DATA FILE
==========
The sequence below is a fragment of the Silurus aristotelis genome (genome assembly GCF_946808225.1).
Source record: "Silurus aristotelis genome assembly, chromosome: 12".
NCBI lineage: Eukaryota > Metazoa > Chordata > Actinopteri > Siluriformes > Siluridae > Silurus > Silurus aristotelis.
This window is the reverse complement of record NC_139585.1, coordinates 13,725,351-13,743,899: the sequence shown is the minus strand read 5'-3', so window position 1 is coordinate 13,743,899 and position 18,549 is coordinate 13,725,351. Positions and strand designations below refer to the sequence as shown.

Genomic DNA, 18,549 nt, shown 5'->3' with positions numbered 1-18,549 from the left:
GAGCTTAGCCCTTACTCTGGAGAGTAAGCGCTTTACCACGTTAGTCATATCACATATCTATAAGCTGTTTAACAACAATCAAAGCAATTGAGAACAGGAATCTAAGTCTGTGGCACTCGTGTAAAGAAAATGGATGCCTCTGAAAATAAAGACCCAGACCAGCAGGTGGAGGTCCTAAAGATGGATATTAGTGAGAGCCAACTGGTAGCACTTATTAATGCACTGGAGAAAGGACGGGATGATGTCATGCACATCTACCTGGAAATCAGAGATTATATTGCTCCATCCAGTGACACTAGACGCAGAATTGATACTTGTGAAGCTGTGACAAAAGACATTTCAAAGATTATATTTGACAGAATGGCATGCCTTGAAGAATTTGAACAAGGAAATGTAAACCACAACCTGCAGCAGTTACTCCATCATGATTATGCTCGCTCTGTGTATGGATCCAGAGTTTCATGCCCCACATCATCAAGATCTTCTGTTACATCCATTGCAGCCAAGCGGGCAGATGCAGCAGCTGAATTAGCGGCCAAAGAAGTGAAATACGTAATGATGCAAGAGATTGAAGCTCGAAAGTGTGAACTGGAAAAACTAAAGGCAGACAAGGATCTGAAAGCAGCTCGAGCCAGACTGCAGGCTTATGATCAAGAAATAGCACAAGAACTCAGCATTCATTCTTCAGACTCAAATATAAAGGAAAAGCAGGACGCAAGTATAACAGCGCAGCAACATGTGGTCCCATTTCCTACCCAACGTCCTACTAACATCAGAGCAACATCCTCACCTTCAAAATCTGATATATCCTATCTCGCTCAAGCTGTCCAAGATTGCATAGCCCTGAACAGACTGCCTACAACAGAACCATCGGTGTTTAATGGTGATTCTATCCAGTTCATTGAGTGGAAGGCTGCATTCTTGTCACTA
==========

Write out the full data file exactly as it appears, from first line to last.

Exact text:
The sequence below is a fragment of the Silurus aristotelis genome (genome assembly GCF_946808225.1).
Source record: "Silurus aristotelis genome assembly, chromosome: 12".
NCBI lineage: Eukaryota > Metazoa > Chordata > Actinopteri > Siluriformes > Siluridae > Silurus > Silurus aristotelis.
This window is the reverse complement of record NC_139585.1, coordinates 13,725,351-13,743,899: the sequence shown is the minus strand read 5'-3', so window position 1 is coordinate 13,743,899 and position 18,549 is coordinate 13,725,351. Positions and strand designations below refer to the sequence as shown.

Genomic DNA, 18,549 nt, shown 5'->3' with positions numbered 1-18,549 from the left:
GAGCTTAGCCCTTACTCTGGAGAGTAAGCGCTTTACCACGTTAGTCATATCACATATCTATAAGCTGTTTAACAACAATCAAAGCAATTGAGAACAGGAATCTAAGTCTGTGGCACTCGTGTAAAGAAAATGGATGCCTCTGAAAATAAAGACCCAGACCAGCAGGTGGAGGTCCTAAAGATGGATATTAGTGAGAGCCAACTGGTAGCACTTATTAATGCACTGGAGAAAGGACGGGATGATGTCATGCACATCTACCTGGAAATCAGAGATTATATTGCTCCATCCAGTGACACTAGACGCAGAATTGATACTTGTGAAGCTGTGACAAAAGACATTTCAAAGATTATATTTGACAGAATGGCATGCCTTGAAGAATTTGAACAAGGAAATGTAAACCACAACCTGCAGCAGTTACTCCATCATGATTATGCTCGCTCTGTGTATGGATCCAGAGTTTCATGCCCCACATCATCAAGATCTTCTGTTACATCCATTGCAGCCAAGCGGGCAGATGCAGCAGCTGAATTAGCGGCCAAAGAAGTGAAATACGTAATGATGCAAGAGATTGAAGCTCGAAAGTGTGAACTGGAAAAACTAAAGGCAGACAAGGATCTGAAAGCAGCTCGAGCCAGACTGCAGGCTTATGATCAAGAAATAGCACAAGAACTCAGCATTCATTCTTCAGACTCAAATATAAAGGAAAAGCAGGACGCAAGTATAACAGCGCAGCAACATGTGGTCCCATTTCCTACCCAACGTCCTACTAACATCAGAGCAACATCCTCACCTTCAAAATCTGATATATCCTATCTCGCTCAAGCTGTCCAAGATTGCATAGCCCTGAACAGACTGCCTACAACAGAACCATCGGTGTTTAATGGTGATTCTATCCAGTTCATTGAGTGGAAGGCTGCATTCTTGTCACTA